Several issues were discussed but five key questions interested a majority of the delegates. Firstly, science cafes seem to mainly target the middle class, what can be done to roll out these programs to reach other audiences particularly in the rural community? Secondly, using bars as venues limits women and religious groups like Muslims, is there any way these groups can be reached? Thirdly, how does one evaluate the impact of adult and junior science cafes? Can the questions that people pose be used for evaluation or collected as data? What are the complexities of conducting science cafes in schools? Several suggestions were given that answered both the issue of rolling out the program to rural communities and reaching other audiences such as choosing the right venue – social halls, women’s clubs, having the science café in a local language, and partnering with an active community member to organize and facilitate the cafes. The discussions were very lively which unfortunately did not leave enough time for the final presentation on junior science cafes by Mary Arber. This presentation would have discussed the complexities of conducting science cafes in schools and how Mary is measuring the impact of junior science cafes.

Concluding comments from delegates

Delegates at the Wellcome Trust meeting on “Science and Community – engage to empower,” have raved about the workshop, particularly in terms of networking, new ideas, and sharing of different perspectives. Greer van Zyl asked a few people what they thought of the meeting:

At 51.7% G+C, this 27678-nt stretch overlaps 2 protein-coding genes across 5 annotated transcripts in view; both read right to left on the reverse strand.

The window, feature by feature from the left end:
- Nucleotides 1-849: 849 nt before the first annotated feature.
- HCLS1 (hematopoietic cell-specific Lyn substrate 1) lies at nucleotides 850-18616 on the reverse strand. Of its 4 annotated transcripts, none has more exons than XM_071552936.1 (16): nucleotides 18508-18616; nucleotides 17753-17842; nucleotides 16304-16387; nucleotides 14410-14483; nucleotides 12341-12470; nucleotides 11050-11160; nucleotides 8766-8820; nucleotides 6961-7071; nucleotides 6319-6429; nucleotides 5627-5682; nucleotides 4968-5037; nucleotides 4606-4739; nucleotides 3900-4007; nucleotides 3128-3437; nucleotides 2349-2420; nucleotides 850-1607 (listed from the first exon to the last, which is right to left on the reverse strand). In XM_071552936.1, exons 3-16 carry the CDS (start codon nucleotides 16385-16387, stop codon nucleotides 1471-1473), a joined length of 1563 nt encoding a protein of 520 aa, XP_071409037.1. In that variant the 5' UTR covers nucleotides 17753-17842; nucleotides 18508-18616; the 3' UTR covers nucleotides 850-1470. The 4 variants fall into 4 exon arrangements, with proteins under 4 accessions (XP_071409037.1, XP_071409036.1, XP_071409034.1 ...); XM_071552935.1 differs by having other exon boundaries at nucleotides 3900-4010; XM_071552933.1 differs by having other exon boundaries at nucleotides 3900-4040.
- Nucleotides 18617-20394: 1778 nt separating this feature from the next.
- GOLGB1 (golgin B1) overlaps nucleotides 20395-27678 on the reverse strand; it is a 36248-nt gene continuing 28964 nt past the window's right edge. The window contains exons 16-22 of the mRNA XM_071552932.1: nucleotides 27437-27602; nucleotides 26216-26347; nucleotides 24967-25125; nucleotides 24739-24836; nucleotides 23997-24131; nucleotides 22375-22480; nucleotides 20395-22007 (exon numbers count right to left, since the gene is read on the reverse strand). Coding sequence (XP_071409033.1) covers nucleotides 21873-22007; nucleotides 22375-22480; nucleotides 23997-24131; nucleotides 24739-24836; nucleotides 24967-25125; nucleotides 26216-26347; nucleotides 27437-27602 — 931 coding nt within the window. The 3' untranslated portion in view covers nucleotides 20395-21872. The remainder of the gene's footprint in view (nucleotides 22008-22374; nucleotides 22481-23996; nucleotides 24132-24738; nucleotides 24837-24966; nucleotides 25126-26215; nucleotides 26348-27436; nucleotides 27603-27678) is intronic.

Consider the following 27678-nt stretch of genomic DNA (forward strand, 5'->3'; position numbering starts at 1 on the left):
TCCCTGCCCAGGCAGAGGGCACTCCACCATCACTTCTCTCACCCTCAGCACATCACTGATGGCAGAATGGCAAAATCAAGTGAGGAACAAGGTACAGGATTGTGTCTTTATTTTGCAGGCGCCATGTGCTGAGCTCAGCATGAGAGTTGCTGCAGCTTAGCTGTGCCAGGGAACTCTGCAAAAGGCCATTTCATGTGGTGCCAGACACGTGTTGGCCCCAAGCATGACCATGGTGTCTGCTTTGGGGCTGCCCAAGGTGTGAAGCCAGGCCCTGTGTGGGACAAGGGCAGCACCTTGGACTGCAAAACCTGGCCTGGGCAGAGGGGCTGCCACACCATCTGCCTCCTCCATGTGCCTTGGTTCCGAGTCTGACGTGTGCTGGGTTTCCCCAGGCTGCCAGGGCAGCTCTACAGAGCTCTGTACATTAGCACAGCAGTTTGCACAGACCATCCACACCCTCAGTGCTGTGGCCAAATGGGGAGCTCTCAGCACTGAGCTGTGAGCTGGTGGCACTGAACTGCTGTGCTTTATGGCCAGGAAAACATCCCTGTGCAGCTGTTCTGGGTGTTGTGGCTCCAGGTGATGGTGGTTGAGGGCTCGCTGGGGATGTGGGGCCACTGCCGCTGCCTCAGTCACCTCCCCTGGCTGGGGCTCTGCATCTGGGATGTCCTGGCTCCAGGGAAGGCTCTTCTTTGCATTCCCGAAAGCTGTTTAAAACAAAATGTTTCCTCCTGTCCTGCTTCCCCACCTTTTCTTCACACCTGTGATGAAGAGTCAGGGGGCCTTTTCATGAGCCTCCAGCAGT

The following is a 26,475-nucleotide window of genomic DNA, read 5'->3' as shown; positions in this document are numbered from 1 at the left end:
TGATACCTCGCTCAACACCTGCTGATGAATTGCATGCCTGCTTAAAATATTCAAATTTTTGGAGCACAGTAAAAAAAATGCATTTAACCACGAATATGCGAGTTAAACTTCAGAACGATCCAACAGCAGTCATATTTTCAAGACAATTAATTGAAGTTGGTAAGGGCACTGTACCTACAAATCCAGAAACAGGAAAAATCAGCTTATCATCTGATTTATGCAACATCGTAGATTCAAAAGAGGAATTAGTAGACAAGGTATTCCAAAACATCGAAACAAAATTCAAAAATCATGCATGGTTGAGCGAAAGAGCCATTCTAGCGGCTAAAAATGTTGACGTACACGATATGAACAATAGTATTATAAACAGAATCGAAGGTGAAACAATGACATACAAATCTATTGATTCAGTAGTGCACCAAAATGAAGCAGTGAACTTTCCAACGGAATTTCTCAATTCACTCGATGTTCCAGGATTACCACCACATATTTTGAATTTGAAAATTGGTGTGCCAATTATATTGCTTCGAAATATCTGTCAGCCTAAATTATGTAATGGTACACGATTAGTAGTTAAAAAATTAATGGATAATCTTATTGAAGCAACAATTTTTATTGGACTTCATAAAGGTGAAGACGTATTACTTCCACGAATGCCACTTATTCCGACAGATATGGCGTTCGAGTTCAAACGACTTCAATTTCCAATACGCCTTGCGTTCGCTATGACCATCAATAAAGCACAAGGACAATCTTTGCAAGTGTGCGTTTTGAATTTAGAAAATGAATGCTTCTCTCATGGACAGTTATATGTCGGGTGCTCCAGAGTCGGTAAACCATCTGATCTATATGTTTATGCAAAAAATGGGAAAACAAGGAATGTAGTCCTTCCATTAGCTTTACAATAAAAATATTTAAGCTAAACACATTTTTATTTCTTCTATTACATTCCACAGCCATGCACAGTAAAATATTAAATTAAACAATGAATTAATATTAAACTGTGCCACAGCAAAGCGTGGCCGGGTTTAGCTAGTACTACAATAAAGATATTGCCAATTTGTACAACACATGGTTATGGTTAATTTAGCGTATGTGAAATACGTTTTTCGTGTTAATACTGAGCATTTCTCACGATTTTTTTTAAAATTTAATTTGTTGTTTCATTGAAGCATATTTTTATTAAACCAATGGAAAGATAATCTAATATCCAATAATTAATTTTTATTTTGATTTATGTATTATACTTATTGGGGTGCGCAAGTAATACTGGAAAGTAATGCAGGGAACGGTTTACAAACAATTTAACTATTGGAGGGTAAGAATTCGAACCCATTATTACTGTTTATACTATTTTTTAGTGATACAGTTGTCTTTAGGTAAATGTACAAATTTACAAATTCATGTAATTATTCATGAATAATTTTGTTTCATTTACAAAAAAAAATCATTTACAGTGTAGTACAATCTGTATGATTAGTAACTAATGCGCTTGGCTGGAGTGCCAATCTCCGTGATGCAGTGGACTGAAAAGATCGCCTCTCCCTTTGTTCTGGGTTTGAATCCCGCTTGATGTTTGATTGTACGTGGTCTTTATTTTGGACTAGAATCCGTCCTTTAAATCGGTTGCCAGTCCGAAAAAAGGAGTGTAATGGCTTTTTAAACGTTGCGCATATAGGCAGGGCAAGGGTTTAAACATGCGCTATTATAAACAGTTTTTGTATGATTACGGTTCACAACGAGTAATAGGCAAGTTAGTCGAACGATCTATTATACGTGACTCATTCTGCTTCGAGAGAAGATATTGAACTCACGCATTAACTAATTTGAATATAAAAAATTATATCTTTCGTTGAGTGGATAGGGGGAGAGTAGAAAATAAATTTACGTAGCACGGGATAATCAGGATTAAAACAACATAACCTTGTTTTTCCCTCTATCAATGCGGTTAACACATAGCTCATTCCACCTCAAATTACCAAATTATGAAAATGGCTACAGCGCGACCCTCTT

“The workshop has been highly interactive and exciting. There’s been lots of sharing – it’s been a very good opportunity to learn about what other people are doing, and to create good networks because there are lots of similar strands that people are doing. It’s been wonderful.” Obi Obyerodhyambo, Kenya

mary arber

Mary Arber, UK

“This was one of the most exciting meetings I’ve been to in terms of how many different people were here from countries. Based largely in the UK, it was a real eye-opener for me to discover how public engagement of science is viewed in Africa. Its refocused me how important it is to get communities on board – it can’t be top-down, it has to be grassroots to genuinely engage with people. What’s interesting here, and really different from the UK, is the physical sense of urgency in terms of engaging people with science. At home we treat it as a philosophical question – but here it matters; it’s life and death sometimes. Here there are real practical reasons why we should involve people in science.” Mary Arber, UK

“I have learnt a number of very good things during the workshop, particularly about engaging with communities, policy-makers and the media.” Rose Oranje, Kenya

Phan Son

Phan Son, Vietnam

“It’s been very interesting – I learnt a lot from other people and I will use this knowledge for developing my project in Vietnam in the future.” Phan Son, Vietnam

“This workshop has been an eye-opener. Public engagement is a buzz word that has never been unpacked the way it was done to its simplicity at this workshop. As the Africa Centre there’s a lot we’ve learnt even though we’ve been doing public engagement in a successful, sustainable manner. We’ll definitely put some of these ideas into practice to improve the way we engage with our communities and policy-makers who can gain a lot from our research.” Mbongiseni Buthelezi, South Africa

Mbongiseni Buthelezi

Mbongiseni Buthelezi, South Africa

“For me, because I’m not a scientist, it was very interesting to find out the scientist’s point of view and what they think about community engagement. We work differently at home and it was interesting to hear the different points of view about this work.” Javier Galeano, Colombia